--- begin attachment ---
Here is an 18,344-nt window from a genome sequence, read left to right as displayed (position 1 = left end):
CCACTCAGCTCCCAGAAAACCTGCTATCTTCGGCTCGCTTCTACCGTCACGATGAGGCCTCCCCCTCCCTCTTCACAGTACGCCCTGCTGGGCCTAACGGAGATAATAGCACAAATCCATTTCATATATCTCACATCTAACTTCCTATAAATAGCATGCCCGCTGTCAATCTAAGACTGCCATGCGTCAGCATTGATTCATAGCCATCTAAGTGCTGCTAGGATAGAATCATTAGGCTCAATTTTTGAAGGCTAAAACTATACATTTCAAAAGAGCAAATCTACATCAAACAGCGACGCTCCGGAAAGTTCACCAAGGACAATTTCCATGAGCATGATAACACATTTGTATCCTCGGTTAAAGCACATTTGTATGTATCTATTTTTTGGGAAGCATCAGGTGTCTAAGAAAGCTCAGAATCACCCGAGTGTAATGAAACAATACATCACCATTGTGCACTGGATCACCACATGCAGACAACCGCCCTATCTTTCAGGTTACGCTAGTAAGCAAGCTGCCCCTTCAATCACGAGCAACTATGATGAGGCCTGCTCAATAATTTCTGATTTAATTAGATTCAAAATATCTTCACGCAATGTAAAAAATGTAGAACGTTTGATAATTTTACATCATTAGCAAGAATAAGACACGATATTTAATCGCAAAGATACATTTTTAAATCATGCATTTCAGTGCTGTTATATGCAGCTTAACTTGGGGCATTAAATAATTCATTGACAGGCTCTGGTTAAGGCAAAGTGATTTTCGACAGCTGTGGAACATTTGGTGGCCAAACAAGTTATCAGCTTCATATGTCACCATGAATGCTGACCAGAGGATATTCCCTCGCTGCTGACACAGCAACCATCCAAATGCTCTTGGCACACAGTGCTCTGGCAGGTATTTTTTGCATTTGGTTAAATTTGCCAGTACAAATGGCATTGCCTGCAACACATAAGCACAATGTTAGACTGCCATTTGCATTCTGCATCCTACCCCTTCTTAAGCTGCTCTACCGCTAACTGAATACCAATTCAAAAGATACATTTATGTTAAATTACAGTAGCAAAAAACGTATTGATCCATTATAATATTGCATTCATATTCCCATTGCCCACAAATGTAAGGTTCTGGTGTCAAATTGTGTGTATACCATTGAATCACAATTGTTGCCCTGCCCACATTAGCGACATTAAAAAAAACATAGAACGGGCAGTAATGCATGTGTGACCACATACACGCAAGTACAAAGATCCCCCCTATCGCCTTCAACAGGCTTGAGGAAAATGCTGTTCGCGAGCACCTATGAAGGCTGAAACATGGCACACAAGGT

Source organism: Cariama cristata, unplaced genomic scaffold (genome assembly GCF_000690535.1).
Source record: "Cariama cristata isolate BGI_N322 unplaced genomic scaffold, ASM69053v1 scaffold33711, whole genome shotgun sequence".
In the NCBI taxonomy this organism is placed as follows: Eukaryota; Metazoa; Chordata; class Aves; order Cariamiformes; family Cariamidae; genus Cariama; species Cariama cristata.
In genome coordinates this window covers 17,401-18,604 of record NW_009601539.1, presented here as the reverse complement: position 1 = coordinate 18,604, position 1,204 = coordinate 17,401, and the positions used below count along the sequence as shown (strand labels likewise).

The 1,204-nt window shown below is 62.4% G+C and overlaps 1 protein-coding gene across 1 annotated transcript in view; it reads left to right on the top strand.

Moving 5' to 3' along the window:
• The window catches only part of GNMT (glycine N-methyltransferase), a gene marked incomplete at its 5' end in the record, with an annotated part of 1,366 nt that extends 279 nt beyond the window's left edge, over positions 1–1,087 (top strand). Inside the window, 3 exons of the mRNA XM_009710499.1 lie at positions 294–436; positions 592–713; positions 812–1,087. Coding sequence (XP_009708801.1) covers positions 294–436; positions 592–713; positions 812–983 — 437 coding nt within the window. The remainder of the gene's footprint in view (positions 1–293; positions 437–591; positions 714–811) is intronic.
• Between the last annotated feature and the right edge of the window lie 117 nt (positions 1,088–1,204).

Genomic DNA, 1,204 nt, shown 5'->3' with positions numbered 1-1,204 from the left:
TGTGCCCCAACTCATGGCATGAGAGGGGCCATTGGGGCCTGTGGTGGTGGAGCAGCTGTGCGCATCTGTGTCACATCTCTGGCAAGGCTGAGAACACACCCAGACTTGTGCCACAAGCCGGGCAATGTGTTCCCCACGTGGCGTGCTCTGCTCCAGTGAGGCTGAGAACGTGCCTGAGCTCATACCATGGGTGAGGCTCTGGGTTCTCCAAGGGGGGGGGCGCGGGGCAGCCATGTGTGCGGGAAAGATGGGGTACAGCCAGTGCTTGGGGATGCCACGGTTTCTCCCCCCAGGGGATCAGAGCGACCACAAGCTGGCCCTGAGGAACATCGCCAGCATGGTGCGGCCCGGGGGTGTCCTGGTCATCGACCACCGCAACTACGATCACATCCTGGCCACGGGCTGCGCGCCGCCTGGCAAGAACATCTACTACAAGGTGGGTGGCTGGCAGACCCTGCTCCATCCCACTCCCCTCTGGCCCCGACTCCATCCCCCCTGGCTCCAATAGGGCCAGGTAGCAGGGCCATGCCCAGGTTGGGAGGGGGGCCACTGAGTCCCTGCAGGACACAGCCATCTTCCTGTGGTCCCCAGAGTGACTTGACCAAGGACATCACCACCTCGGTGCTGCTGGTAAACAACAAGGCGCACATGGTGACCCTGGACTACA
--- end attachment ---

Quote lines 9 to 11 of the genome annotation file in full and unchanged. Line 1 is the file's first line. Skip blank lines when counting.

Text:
• The window catches only part of GNMT (glycine N-methyltransferase), a gene marked incomplete at its 5' end in the record, with an annotated part of 1,366 nt that extends 279 nt beyond the window's left edge, over positions 1–1,087 (top strand). Inside the window, 3 exons of the mRNA XM_009710499.1 lie at positions 294–436; positions 592–713; positions 812–1,087. Coding sequence (XP_009708801.1) covers positions 294–436; positions 592–713; positions 812–983 — 437 coding nt within the window. The remainder of the gene's footprint in view (positions 1–293; positions 437–591; positions 714–811) is intronic.
• Between the last annotated feature and the right edge of the window lie 117 nt (positions 1,088–1,204).

Genomic DNA, 1,204 nt, shown 5'->3' with positions numbered 1-1,204 from the left: